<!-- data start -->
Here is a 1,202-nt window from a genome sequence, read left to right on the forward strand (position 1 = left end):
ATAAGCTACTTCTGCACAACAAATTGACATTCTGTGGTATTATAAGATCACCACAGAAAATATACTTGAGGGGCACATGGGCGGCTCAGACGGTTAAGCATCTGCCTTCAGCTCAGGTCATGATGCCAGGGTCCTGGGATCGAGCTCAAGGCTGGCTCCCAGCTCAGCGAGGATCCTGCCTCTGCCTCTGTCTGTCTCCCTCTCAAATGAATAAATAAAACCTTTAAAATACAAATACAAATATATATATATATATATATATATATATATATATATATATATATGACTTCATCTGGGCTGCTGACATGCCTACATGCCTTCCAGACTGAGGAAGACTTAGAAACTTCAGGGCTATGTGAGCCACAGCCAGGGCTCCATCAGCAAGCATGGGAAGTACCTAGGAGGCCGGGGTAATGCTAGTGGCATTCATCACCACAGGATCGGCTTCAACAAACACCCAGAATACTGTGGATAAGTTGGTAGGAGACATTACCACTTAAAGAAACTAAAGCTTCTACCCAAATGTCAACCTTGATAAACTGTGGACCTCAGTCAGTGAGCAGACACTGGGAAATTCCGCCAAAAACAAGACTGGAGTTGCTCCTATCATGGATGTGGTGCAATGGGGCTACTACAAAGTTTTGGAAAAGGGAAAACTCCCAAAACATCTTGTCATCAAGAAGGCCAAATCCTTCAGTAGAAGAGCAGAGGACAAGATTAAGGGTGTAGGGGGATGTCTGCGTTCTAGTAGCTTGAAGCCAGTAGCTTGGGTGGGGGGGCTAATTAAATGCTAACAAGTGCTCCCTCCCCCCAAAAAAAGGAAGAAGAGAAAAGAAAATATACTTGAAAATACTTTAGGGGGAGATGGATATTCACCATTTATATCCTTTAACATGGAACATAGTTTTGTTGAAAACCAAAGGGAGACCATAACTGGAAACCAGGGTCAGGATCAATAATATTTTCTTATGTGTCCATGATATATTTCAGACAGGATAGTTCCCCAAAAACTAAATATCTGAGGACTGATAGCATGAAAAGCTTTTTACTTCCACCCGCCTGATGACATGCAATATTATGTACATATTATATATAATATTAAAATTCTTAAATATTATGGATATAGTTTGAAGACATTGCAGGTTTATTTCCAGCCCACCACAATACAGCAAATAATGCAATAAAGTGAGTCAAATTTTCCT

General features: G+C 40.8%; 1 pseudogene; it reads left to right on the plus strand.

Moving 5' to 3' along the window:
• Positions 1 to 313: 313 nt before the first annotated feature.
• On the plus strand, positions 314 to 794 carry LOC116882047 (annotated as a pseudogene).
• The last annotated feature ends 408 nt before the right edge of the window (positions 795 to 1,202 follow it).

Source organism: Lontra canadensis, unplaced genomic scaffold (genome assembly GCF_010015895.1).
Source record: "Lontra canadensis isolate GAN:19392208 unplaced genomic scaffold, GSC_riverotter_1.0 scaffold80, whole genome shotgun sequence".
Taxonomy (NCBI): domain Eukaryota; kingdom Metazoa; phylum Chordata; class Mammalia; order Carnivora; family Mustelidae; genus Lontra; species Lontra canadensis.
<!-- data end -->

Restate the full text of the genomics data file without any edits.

Here is a 1,202-nt window from a genome sequence, read left to right on the forward strand (position 1 = left end):
ATAAGCTACTTCTGCACAACAAATTGACATTCTGTGGTATTATAAGATCACCACAGAAAATATACTTGAGGGGCACATGGGCGGCTCAGACGGTTAAGCATCTGCCTTCAGCTCAGGTCATGATGCCAGGGTCCTGGGATCGAGCTCAAGGCTGGCTCCCAGCTCAGCGAGGATCCTGCCTCTGCCTCTGTCTGTCTCCCTCTCAAATGAATAAATAAAACCTTTAAAATACAAATACAAATATATATATATATATATATATATATATATATATATATATATATGACTTCATCTGGGCTGCTGACATGCCTACATGCCTTCCAGACTGAGGAAGACTTAGAAACTTCAGGGCTATGTGAGCCACAGCCAGGGCTCCATCAGCAAGCATGGGAAGTACCTAGGAGGCCGGGGTAATGCTAGTGGCATTCATCACCACAGGATCGGCTTCAACAAACACCCAGAATACTGTGGATAAGTTGGTAGGAGACATTACCACTTAAAGAAACTAAAGCTTCTACCCAAATGTCAACCTTGATAAACTGTGGACCTCAGTCAGTGAGCAGACACTGGGAAATTCCGCCAAAAACAAGACTGGAGTTGCTCCTATCATGGATGTGGTGCAATGGGGCTACTACAAAGTTTTGGAAAAGGGAAAACTCCCAAAACATCTTGTCATCAAGAAGGCCAAATCCTTCAGTAGAAGAGCAGAGGACAAGATTAAGGGTGTAGGGGGATGTCTGCGTTCTAGTAGCTTGAAGCCAGTAGCTTGGGTGGGGGGGCTAATTAAATGCTAACAAGTGCTCCCTCCCCCCAAAAAAAGGAAGAAGAGAAAAGAAAATATACTTGAAAATACTTTAGGGGGAGATGGATATTCACCATTTATATCCTTTAACATGGAACATAGTTTTGTTGAAAACCAAAGGGAGACCATAACTGGAAACCAGGGTCAGGATCAATAATATTTTCTTATGTGTCCATGATATATTTCAGACAGGATAGTTCCCCAAAAACTAAATATCTGAGGACTGATAGCATGAAAAGCTTTTTACTTCCACCCGCCTGATGACATGCAATATTATGTACATATTATATATAATATTAAAATTCTTAAATATTATGGATATAGTTTGAAGACATTGCAGGTTTATTTCCAGCCCACCACAATACAGCAAATAATGCAATAAAGTGAGTCAAATTTTCCT

General features: G+C 40.8%; 1 pseudogene; it reads left to right on the plus strand.

Moving 5' to 3' along the window:
• Positions 1 to 313: 313 nt before the first annotated feature.
• On the plus strand, positions 314 to 794 carry LOC116882047 (annotated as a pseudogene).
• The last annotated feature ends 408 nt before the right edge of the window (positions 795 to 1,202 follow it).

Source organism: Lontra canadensis, unplaced genomic scaffold (genome assembly GCF_010015895.1).
Source record: "Lontra canadensis isolate GAN:19392208 unplaced genomic scaffold, GSC_riverotter_1.0 scaffold80, whole genome shotgun sequence".
Taxonomy (NCBI): domain Eukaryota; kingdom Metazoa; phylum Chordata; class Mammalia; order Carnivora; family Mustelidae; genus Lontra; species Lontra canadensis.